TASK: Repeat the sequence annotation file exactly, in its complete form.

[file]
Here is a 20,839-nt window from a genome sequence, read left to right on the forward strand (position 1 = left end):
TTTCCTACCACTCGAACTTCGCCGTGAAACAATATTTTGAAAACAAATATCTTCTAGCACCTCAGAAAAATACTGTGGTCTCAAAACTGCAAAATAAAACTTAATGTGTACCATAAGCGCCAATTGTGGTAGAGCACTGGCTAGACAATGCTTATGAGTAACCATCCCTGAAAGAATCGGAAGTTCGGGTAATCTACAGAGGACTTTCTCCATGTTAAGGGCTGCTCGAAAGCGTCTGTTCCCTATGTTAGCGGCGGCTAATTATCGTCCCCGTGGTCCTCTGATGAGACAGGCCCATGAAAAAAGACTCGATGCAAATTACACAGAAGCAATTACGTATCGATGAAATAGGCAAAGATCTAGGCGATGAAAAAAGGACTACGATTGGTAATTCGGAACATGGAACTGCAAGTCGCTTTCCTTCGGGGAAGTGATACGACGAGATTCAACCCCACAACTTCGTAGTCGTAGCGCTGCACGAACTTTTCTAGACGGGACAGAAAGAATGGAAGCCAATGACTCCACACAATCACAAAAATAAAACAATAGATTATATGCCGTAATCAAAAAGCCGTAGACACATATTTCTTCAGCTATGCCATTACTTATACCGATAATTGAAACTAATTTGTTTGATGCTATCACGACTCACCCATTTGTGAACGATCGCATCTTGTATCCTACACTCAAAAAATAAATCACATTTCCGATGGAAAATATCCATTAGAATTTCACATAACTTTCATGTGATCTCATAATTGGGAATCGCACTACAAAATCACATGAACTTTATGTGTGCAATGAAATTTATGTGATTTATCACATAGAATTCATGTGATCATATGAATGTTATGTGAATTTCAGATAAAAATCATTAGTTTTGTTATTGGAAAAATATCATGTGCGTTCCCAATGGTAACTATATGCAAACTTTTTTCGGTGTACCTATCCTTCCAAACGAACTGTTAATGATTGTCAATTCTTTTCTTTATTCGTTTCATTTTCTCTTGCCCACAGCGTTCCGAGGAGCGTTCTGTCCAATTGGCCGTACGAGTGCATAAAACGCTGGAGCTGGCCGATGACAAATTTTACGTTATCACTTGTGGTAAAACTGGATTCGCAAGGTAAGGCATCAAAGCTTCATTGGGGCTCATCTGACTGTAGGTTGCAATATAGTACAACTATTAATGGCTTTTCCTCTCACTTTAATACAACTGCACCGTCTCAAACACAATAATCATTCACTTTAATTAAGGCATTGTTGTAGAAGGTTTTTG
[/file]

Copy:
Here is a 20,839-nt window from a genome sequence, read left to right on the forward strand (position 1 = left end):
TTTCCTACCACTCGAACTTCGCCGTGAAACAATATTTTGAAAACAAATATCTTCTAGCACCTCAGAAAAATACTGTGGTCTCAAAACTGCAAAATAAAACTTAATGTGTACCATAAGCGCCAATTGTGGTAGAGCACTGGCTAGACAATGCTTATGAGTAACCATCCCTGAAAGAATCGGAAGTTCGGGTAATCTACAGAGGACTTTCTCCATGTTAAGGGCTGCTCGAAAGCGTCTGTTCCCTATGTTAGCGGCGGCTAATTATCGTCCCCGTGGTCCTCTGATGAGACAGGCCCATGAAAAAAGACTCGATGCAAATTACACAGAAGCAATTACGTATCGATGAAATAGGCAAAGATCTAGGCGATGAAAAAAGGACTACGATTGGTAATTCGGAACATGGAACTGCAAGTCGCTTTCCTTCGGGGAAGTGATACGACGAGATTCAACCCCACAACTTCGTAGTCGTAGCGCTGCACGAACTTTTCTAGACGGGACAGAAAGAATGGAAGCCAATGACTCCACACAATCACAAAAATAAAACAATAGATTATATGCCGTAATCAAAAAGCCGTAGACACATATTTCTTCAGCTATGCCATTACTTATACCGATAATTGAAACTAATTTGTTTGATGCTATCACGACTCACCCATTTGTGAACGATCGCATCTTGTATCCTACACTCAAAAAATAAATCACATTTCCGATGGAAAATATCCATTAGAATTTCACATAACTTTCATGTGATCTCATAATTGGGAATCGCACTACAAAATCACATGAACTTTATGTGTGCAATGAAATTTATGTGATTTATCACATAGAATTCATGTGATCATATGAATGTTATGTGAATTTCAGATAAAAATCATTAGTTTTGTTATTGGAAAAATATCATGTGCGTTCCCAATGGTAACTATATGCAAACTTTTTTCGGTGTACCTATCCTTCCAAACGAACTGTTAATGATTGTCAATTCTTTTCTTTATTCGTTTCATTTTCTCTTGCCCACAGCGTTCCGAGGAGCGTTCTGTCCAATTGGCCGTACGAGTGCATAAAACGCTGGAGCTGGCCGATGACAAATTTTACGTTATCACTTGTGGTAAAACTGGATTCGCAAGGTAAGGCATCAAAGCTTCATTGGGGCTCATCTGACTGTAGGTTGCAATATAGTACAACTATTAATGGCTTTTCCTCTCACTTTAATACAACTGCACCGTCTCAAACACAATAATCATTCACTTTAATTAAGGCATTGTTGTAGAAGGTTTTTG